Senator Dianne Feinstein is a very wealthy woman, thanks in large part to her late financier husband Richard Blum, but Blum’s estate trustees and Feinstein’s daughter are locked in a bitter battle over who gets control of that money.
90-year-old senator Dianne Feinsetin is still alive and kicking, though long-lingering questions about her reported “cognitive decline” and frequent forgetfulness make it no surprise that her daughter is making legal moves regarding the inheritance trust. This is not technically Feinstein’s fortune, it’s the trust of her late husband, investor Richard Blum who died in February 2022. Feinstein is the sole beneficiary of the trust until she dies, and when she dies, Blum’s three children from a previous marriage get the inheritance.
Breaking: Dianne Feinstein's daughter filed a petition on behalf of the Senator, suing to be made trustee of family trust + alleging current trustees were improperly appointed + have withheld $ Feinstein requested to pay for her "significant" medical billshttps://t.co/3GH95cO9xF— Alex Shultz (@AlexShultz) July 19, 2023
Let the angling begin. SFGate reported Tuesday that Feinsetin’s daughter is suing the current trustees for control of the trust. (Those trustees are former Blum Capital CFO Marc Scholvinck and Blum’s longtime attorney Michael Klein.) On Wednesday, the Chronicle published a copy of the lawsuit, along with the delicious detail that the daughter Katherine Feinstein had "previously filed a lawsuit June 28 alleging that Klein has refused to sign a grant deed transferring a home in the gated Stinson Beach community of Seadrift to Feinstein, who wants to sell the property.”
Daughter Katherine Feinstein, herself now 65 years old a current SF Fire Commissioner and former SF Superior Court judge, is suing to become the sole trustee. She says she has power of attorney for her mother, and the lawsuit is filed in Dianne Feinstein’s name.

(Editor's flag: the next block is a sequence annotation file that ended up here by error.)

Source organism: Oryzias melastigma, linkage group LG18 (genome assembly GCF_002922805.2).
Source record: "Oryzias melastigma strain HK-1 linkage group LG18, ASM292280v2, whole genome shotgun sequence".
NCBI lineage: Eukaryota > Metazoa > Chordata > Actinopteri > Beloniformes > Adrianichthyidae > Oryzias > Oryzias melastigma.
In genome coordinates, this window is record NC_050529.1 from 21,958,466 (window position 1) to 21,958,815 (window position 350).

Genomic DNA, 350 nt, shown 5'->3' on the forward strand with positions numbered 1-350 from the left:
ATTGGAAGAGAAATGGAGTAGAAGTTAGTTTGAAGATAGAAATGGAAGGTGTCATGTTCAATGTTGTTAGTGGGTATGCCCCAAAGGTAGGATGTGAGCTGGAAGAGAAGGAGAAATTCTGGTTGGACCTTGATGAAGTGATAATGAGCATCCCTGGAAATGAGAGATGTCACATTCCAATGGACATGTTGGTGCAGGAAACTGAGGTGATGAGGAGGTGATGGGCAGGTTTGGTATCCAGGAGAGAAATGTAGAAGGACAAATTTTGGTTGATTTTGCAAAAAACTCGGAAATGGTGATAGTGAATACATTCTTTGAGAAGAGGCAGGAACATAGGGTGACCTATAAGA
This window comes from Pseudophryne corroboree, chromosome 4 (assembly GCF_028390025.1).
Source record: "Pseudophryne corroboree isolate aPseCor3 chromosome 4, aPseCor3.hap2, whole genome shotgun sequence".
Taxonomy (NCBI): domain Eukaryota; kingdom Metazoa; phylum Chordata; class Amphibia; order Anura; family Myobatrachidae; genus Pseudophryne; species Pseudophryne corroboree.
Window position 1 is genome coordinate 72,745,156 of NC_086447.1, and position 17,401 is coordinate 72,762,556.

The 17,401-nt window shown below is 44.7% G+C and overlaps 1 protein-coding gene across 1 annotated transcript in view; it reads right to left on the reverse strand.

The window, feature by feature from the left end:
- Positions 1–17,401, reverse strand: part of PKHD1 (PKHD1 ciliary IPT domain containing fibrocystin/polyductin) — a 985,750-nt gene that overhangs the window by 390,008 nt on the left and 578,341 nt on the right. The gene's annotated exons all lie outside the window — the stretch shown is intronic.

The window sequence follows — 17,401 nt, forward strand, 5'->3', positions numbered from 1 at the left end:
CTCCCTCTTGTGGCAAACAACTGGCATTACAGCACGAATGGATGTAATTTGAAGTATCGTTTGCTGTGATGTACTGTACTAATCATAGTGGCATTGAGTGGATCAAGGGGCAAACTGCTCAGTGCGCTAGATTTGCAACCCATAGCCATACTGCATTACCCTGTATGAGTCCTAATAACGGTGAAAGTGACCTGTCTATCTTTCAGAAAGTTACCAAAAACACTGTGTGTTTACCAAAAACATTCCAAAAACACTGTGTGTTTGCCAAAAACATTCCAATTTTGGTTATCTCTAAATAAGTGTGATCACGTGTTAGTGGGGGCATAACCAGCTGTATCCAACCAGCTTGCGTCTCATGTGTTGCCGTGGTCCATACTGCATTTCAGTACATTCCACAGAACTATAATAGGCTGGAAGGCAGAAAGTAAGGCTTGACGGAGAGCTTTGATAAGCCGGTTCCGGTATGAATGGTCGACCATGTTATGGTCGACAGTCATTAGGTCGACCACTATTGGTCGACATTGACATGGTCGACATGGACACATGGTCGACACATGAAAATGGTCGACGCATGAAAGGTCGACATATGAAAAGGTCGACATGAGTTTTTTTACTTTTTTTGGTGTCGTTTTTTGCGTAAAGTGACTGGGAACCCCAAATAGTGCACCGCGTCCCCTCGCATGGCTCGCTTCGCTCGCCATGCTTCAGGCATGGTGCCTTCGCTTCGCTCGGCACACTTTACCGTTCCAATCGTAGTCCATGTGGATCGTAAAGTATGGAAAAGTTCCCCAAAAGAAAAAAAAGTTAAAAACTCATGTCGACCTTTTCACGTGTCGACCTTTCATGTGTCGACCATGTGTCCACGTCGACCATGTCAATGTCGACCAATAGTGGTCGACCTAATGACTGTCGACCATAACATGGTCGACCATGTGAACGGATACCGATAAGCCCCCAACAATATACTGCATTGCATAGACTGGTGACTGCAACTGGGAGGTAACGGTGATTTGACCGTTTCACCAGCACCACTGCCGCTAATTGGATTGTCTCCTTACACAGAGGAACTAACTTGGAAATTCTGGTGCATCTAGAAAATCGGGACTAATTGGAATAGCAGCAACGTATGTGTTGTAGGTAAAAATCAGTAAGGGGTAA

The suit claims that the trust has not been reimbursing Feinstein for medical costs, presumably from her three-month bout with shingles that kept her sidelined from the Senate. Per the terms of the marital trust, they are supposed to reimburse for those bills. Katherine Feinstein also argues in the suit that Scholvinck and Klein were improperly appointed as trustees, and have no business running the trust.
Their attorney Steven Braccini said in a statement to the Chronicle that the trust "has never denied any disbursement to Senator Feinstein, let alone for medical expenses."
The statement adds that they have "not been presented with any evidence showing that Katherine Feinstein has power of attorney for her mother,” and notes that they “remain hopeful that this is simply a misunderstanding that can be quickly resolved, rather than a stepdaughter engaging in some kind of misguided attempt to gain control over trust assets to which she is not entitled.”
Feinstein's Senate office said in a Wednesday response to SFGate that “This is a private legal matter. Senator Feinstein and her office won’t have any comment.” So we don’t know where Dianne Feinstein herself stands on this mess.
A hearing on the matter is scheduled for Tuesday, September 5, the day after Labor Day.
Image: WASHINGTON, DC - JUNE 08: U.S. Sen. Dianne Feinstein (D-CA) (C) is assisted by Sen. Shelley Moore Capito (R-WV) (L), and Sen. Susan Collins (R-ME) (R) after a photo session at the U.S. Capitol on Seersucker Thursday, June 8, 2023 in Washington, DC. Senators wear seersucker clothing on Seersucker Thursday, an annual tradition that was initiated by former Senate Majority Leader Sen. Trent Lott (R-MS) in 1996, to mark the National Seersucker Day. (Photo by Alex Wong/Getty Images)